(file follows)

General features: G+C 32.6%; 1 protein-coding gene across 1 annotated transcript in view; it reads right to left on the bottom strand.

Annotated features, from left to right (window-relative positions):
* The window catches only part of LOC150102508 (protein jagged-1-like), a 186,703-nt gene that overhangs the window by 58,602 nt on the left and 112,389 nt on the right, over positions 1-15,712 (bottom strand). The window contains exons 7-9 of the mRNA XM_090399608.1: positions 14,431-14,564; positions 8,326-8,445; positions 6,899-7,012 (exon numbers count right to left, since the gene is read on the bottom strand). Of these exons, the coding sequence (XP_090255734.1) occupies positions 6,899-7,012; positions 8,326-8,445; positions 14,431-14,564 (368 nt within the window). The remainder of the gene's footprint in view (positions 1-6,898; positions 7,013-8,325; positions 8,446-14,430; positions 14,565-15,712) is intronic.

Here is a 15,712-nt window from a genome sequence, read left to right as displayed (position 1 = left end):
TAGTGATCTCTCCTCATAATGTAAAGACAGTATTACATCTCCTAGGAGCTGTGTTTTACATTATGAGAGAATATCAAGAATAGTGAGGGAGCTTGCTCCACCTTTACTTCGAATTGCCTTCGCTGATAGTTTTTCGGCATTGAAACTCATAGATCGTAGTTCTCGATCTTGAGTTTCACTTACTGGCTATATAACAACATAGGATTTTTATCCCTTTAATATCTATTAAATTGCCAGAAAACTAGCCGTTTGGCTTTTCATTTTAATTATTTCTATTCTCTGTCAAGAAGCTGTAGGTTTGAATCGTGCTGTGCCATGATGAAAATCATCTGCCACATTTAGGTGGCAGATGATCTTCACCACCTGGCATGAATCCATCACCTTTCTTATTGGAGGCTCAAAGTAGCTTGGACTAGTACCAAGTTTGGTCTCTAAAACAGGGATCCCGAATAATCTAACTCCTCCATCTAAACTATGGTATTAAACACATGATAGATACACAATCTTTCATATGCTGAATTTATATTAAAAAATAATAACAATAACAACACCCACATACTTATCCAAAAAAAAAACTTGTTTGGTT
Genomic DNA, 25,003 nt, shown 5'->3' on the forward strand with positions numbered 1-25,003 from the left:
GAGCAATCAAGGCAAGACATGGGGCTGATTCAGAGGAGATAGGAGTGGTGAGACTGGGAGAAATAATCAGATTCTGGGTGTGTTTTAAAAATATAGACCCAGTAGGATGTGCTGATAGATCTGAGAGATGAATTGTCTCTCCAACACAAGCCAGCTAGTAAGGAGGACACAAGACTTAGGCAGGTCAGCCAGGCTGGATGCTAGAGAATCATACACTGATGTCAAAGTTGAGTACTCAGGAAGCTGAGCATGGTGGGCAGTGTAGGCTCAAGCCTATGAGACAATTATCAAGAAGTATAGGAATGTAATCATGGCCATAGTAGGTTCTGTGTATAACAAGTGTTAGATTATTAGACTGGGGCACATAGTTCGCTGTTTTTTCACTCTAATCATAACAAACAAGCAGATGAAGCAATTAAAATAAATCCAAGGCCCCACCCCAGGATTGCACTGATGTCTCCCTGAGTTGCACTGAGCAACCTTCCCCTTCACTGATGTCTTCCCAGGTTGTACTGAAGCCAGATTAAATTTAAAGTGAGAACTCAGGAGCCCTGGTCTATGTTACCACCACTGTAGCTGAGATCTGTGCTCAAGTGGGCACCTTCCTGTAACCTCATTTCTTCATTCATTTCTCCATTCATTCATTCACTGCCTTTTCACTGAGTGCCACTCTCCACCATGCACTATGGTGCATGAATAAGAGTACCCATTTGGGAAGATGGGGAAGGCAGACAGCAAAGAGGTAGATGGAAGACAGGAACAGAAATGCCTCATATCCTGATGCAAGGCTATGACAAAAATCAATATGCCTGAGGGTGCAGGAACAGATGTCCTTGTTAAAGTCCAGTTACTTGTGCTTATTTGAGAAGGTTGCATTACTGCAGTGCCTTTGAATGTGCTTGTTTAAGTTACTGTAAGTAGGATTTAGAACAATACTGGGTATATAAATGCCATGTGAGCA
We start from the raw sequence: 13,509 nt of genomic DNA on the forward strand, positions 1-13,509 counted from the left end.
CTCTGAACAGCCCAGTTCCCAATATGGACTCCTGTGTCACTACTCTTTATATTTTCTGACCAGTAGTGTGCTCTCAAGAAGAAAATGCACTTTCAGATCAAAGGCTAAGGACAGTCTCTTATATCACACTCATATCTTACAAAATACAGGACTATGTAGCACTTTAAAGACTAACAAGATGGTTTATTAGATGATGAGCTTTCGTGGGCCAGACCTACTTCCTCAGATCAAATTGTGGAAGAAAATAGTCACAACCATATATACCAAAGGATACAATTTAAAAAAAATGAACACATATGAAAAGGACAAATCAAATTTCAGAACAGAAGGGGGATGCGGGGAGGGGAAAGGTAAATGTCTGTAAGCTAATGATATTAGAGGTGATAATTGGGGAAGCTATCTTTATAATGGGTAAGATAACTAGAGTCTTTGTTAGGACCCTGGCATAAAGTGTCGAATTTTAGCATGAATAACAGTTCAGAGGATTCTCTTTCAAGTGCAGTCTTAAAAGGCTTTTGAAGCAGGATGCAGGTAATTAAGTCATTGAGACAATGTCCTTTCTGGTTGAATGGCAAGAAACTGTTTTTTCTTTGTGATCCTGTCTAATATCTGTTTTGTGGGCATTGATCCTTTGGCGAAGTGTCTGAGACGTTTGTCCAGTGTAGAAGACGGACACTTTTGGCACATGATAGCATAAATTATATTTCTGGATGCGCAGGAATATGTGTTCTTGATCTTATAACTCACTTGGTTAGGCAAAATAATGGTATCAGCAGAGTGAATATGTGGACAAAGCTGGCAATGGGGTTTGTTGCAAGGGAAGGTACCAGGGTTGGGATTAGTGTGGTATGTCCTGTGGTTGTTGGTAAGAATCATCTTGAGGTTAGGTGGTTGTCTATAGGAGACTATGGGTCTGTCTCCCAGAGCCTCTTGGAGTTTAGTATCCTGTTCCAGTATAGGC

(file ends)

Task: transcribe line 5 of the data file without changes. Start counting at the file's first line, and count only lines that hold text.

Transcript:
TAGTGATCTCTCCTCATAATGTAAAGACAGTATTACATCTCCTAGGAGCTGTGTTTTACATTATGAGAGAATATCAAGAATAGTGAGGGAGCTTGCTCCACCTTTACTTCGAATTGCCTTCGCTGATAGTTTTTCGGCATTGAAACTCATAGATCGTAGTTCTCGATCTTGAGTTTCACTTACTGGCTATATAACAACATAGGATTTTTATCCCTTTAATATCTATTAAATTGCCAGAAAACTAGCCGTTTGGCTTTTCATTTTAATTATTTCTATTCTCTGTCAAGAAGCTGTAGGTTTGAATCGTGCTGTGCCATGATGAAAATCATCTGCCACATTTAGGTGGCAGATGATCTTCACCACCTGGCATGAATCCATCACCTTTCTTATTGGAGGCTCAAAGTAGCTTGGACTAGTACCAAGTTTGGTCTCTAAAACAGGGATCCCGAATAATCTAACTCCTCCATCTAAACTATGGTATTAAACACATGATAGATACACAATCTTTCATATGCTGAATTTATATTAAAAAATAATAACAATAACAACACCCACATACTTATCCAAAAAAAAAACTTGTTTGGTT